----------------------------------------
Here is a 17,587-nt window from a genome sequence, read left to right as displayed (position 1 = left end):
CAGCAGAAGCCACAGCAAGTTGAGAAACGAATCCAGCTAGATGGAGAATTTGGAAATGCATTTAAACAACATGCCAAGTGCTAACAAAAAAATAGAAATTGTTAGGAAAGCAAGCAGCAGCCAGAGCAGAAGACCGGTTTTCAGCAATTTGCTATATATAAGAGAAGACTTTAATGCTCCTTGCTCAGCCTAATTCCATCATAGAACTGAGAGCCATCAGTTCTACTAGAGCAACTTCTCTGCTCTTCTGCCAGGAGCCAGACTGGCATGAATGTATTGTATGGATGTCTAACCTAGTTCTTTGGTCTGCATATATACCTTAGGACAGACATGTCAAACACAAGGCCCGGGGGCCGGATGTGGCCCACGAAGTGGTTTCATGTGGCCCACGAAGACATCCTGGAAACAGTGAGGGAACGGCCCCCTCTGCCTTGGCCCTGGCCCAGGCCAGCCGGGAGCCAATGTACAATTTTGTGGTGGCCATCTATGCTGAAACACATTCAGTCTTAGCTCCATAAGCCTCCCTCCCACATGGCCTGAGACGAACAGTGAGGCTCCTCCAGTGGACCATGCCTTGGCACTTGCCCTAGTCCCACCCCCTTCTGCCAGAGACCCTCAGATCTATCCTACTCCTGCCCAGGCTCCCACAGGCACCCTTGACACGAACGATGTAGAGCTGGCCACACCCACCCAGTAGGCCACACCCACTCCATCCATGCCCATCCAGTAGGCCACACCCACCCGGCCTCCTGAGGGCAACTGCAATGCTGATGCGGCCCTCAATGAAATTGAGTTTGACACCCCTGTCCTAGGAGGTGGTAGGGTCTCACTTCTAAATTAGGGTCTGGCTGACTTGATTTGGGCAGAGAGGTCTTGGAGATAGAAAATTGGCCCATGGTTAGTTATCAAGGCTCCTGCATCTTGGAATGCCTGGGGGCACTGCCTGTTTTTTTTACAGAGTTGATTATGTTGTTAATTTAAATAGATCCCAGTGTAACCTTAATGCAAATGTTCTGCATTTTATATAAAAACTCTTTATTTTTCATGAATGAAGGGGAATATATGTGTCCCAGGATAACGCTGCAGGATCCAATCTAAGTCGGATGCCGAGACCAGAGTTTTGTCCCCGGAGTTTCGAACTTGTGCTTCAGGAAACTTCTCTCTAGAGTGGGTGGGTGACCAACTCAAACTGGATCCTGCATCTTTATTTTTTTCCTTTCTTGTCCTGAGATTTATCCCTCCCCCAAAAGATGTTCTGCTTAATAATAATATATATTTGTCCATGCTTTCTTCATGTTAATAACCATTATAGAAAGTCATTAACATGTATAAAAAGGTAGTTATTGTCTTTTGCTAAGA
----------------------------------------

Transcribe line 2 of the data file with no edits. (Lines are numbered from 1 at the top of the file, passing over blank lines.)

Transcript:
CAGCAGAAGCCACAGCAAGTTGAGAAACGAATCCAGCTAGATGGAGAATTTGGAAATGCATTTAAACAACATGCCAAGTGCTAACAAAAAAATAGAAATTGTTAGGAAAGCAAGCAGCAGCCAGAGCAGAAGACCGGTTTTCAGCAATTTGCTATATATAAGAGAAGACTTTAATGCTCCTTGCTCAGCCTAATTCCATCATAGAACTGAGAGCCATCAGTTCTACTAGAGCAACTTCTCTGCTCTTCTGCCAGGAGCCAGACTGGCATGAATGTATTGTATGGATGTCTAACCTAGTTCTTTGGTCTGCATATATACCTTAGGACAGACATGTCAAACACAAGGCCCGGGGGCCGGATGTGGCCCACGAAGTGGTTTCATGTGGCCCACGAAGACATCCTGGAAACAGTGAGGGAACGGCCCCCTCTGCCTTGGCCCTGGCCCAGGCCAGCCGGGAGCCAATGTACAATTTTGTGGTGGCCATCTATGCTGAAACACATTCAGTCTTAGCTCCATAAGCCTCCCTCCCACATGGCCTGAGACGAACAGTGAGGCTCCTCCAGTGGACCATGCCTTGGCACTTGCCCTAGTCCCACCCCCTTCTGCCAGAGACCCTCAGATCTATCCTACTCCTGCCCAGGCTCCCACAGGCACCCTTGACACGAACGATGTAGAGCTGGCCACACCCACCCAGTAGGCCACACCCACTCCATCCATGCCCATCCAGTAGGCCACACCCACCCGGCCTCCTGAGGGCAACTGCAATGCTGATGCGGCCCTCAATGAAATTGAGTTTGACACCCCTGTCCTAGGAGGTGGTAGGGTCTCACTTCTAAATTAGGGTCTGGCTGACTTGATTTGGGCAGAGAGGTCTTGGAGATAGAAAATTGGCCCATGGTTAGTTATCAAGGCTCCTGCATCTTGGAATGCCTGGGGGCACTGCCTGTTTTTTTTACAGAGTTGATTATGTTGTTAATTTAAATAGATCCCAGTGTAACCTTAATGCAAATGTTCTGCATTTTATATAAAAACTCTTTATTTTTCATGAATGAAGGGGAATATATGTGTCCCAGGATAACGCTGCAGGATCCAATCTAAGTCGGATGCCGAGACCAGAGTTTTGTCCCCGGAGTTTCGAACTTGTGCTTCAGGAAACTTCTCTCTAGAGTGGGTGGGTGACCAACTCAAACTGGATCCTGCATCTTTATTTTTTTCCTTTCTTGTCCTGAGATTTATCCCTCCCCCAAAAGATGTTCTGCTTAATAATAATATATATTTGTCCATGCTTTCTTCATGTTAATAACCATTATAGAAAGTCATTAACATGTATAAAAAGGTAGTTATTGTCTTTTGCTAAGA